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Re: Simandl Method


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Posted by ROB PERL on January 05, 2000 at 14:15:58:

In Reply to: Re: Simandl Method posted by paige on January 05, 2000 at 12:38:01:

:
: : David,

: : I originally started out using the Simandl Method for both Upright and Electric
: : Bass. I found that I could do much better using one finger per fret on the Electric.
: : I teach quite a few students in Junior High who have small hands. While it's definitely
: : true that your third and fourth fingers share a tendon, there is a method of stretching this
: : tendon, along with the rest of your embrouchure which will allow you to easily play with one
: : finger per fret. All my students use this method successfully.

: : I would strongly urge you not to use the "three finger" (Simandl) method of fingering. It's
: : meant to be used with open strings on an upright bass. The Simandl Method requires much more
: : shifting which cause much more fret and string noise, and makes it harder to achieve fluidity.

: : In my years of teaching, I've yet to find a student incapable of playing one finger per fret. It's
: : a question of doing the proper excercises.

: : Good Luck,

: : Rob

: Rob:
: Sure wish I could have found you when I started playing 30 years ago! I went from classical to bass guitar, taking the same exercises from one to the other. The problem is that at the age of 40 I developed serious inflammatory issues in my left hand, requiring me to take lotsa pills! yuk.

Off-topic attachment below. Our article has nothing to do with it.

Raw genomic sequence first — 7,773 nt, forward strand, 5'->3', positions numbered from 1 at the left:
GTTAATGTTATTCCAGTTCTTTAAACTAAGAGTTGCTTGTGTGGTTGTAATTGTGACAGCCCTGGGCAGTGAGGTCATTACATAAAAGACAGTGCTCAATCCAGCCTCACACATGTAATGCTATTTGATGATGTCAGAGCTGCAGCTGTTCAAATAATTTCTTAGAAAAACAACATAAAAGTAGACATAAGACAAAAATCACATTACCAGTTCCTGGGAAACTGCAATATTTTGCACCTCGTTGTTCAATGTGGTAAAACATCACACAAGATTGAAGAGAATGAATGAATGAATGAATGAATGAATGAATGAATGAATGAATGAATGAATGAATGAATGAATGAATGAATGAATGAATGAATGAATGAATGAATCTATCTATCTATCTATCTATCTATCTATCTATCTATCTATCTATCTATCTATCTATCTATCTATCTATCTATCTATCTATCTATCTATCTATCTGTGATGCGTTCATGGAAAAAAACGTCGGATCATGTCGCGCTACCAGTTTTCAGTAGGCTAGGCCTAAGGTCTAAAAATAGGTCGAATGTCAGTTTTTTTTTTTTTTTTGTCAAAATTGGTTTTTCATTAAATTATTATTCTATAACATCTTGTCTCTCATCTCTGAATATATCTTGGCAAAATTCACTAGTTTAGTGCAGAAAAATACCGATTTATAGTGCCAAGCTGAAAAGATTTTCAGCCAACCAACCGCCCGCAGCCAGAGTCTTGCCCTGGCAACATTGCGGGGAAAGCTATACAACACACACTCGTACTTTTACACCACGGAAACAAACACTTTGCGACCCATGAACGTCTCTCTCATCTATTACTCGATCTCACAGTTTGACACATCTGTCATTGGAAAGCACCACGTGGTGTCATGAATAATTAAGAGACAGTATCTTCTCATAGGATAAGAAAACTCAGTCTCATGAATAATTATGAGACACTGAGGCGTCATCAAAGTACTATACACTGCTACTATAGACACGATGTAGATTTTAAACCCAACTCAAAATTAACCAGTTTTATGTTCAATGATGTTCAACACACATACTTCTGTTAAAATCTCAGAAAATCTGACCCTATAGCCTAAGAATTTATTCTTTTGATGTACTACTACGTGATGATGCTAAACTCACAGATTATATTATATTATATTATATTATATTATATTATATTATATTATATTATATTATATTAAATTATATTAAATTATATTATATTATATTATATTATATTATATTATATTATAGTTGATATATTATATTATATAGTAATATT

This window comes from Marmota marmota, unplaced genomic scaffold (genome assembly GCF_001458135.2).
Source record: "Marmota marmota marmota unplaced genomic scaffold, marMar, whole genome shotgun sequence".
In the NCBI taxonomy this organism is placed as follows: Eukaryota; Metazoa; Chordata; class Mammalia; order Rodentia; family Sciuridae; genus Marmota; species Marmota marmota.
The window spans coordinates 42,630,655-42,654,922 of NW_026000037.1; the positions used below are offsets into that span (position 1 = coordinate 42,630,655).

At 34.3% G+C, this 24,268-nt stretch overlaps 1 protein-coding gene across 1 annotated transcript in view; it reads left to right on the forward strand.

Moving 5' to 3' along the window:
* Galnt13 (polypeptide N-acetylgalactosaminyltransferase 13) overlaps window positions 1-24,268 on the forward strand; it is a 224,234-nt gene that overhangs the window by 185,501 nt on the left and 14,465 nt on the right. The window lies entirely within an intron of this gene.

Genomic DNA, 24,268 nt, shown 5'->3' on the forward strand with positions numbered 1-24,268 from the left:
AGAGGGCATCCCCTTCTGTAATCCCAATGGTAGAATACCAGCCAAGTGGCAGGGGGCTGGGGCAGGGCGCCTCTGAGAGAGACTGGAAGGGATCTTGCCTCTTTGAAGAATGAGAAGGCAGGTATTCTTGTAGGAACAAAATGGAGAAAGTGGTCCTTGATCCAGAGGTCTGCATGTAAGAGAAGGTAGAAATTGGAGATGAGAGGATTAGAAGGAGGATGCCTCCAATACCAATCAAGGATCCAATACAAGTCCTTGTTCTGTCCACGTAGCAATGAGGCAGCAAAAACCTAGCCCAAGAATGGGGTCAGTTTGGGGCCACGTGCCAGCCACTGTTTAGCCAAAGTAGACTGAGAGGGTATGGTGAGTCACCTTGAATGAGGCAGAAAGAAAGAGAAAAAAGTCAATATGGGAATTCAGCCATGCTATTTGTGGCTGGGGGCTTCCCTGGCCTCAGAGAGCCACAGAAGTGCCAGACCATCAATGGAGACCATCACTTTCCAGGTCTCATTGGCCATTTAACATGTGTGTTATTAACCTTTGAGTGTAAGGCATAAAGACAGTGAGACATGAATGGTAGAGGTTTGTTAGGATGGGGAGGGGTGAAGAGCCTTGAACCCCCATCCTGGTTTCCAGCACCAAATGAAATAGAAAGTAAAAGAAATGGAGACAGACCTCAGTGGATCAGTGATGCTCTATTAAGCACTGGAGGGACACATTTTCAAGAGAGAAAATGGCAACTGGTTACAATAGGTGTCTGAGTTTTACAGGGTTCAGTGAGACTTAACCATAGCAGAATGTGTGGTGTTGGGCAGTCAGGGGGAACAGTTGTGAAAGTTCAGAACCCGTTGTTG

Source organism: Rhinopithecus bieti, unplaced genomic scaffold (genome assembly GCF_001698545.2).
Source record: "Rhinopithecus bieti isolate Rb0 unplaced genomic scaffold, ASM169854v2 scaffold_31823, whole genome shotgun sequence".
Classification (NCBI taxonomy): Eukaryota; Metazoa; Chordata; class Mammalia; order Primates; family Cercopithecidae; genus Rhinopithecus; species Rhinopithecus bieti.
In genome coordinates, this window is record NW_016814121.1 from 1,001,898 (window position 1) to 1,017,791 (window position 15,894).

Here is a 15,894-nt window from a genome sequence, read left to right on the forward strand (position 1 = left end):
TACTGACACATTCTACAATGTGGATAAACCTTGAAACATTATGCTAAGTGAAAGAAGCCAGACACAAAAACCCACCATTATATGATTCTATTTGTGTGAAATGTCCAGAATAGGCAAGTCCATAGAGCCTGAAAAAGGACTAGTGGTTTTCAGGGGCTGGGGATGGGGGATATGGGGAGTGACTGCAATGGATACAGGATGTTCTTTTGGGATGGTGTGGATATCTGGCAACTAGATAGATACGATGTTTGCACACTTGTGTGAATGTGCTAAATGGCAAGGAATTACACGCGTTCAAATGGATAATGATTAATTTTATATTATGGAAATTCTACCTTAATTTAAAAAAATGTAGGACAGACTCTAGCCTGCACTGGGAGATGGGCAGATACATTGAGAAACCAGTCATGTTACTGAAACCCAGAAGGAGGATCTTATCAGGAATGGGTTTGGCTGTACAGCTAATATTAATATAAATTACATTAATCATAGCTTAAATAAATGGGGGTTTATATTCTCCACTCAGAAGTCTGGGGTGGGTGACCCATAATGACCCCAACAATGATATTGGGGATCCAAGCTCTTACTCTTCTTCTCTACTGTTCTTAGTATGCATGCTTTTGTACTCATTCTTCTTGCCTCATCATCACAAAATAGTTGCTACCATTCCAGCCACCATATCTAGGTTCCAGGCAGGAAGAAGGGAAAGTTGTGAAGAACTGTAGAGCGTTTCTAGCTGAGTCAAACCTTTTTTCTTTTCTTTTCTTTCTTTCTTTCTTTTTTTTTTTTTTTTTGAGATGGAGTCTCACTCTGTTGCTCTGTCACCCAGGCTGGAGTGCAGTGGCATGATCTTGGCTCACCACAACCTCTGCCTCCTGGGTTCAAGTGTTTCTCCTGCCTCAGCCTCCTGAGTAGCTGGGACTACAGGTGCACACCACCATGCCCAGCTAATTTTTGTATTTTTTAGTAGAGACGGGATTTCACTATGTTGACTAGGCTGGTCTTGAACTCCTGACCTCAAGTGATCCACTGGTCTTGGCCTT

: For me, I have found that I had to change the way I was playing below the 7th fret in order to keep playing at all. I play a long scale (35") bass - I actually have three of them - and I discovered that playing one finger one fret below the 7th fret causes me no end of grief. I regularly use stretching exercises before and after I play and throughout the day during my day job... what do you teach your students in regards to stretching? Maybe there is something I am missing, here.
: Regards,
: Paige

HiPaige!

Basically, you need to make sure your fingers are parallel to the frets and your thumb lines up with your middle finger; additionally, your thumb should stay in the center of the neck, and should be flat. This will maximize your reach.
The stretching excercises consist of one octave arpeggios - major, minor, dominant, and half diminshed - thses all are done with the left hand position remaining stationary. Also, we do all possible combinations of the left hand - 1234, 1324,etc.
on all strings with a metronome. You start slowly, then increase speed as your embrouchure widens. I caution everyone to take a break if there's any discomfort
in the left wrist. I also have some excercises to stretch out the tendon between the ring and fourth fingers. I've had students with tendonitis caused by years of playing with improper
technique, but the tendons still do stretch, and they've been able to play comfortsbly with the four finger method. There are a few other techniques we use. but I can't really show you over the net.

By the way, I also have 35" scale electrics - they're both 6 string basses.

Let me know if you're ever planning to come to Manhattan. I'll be glad to introduce you to the regimen.

Rob



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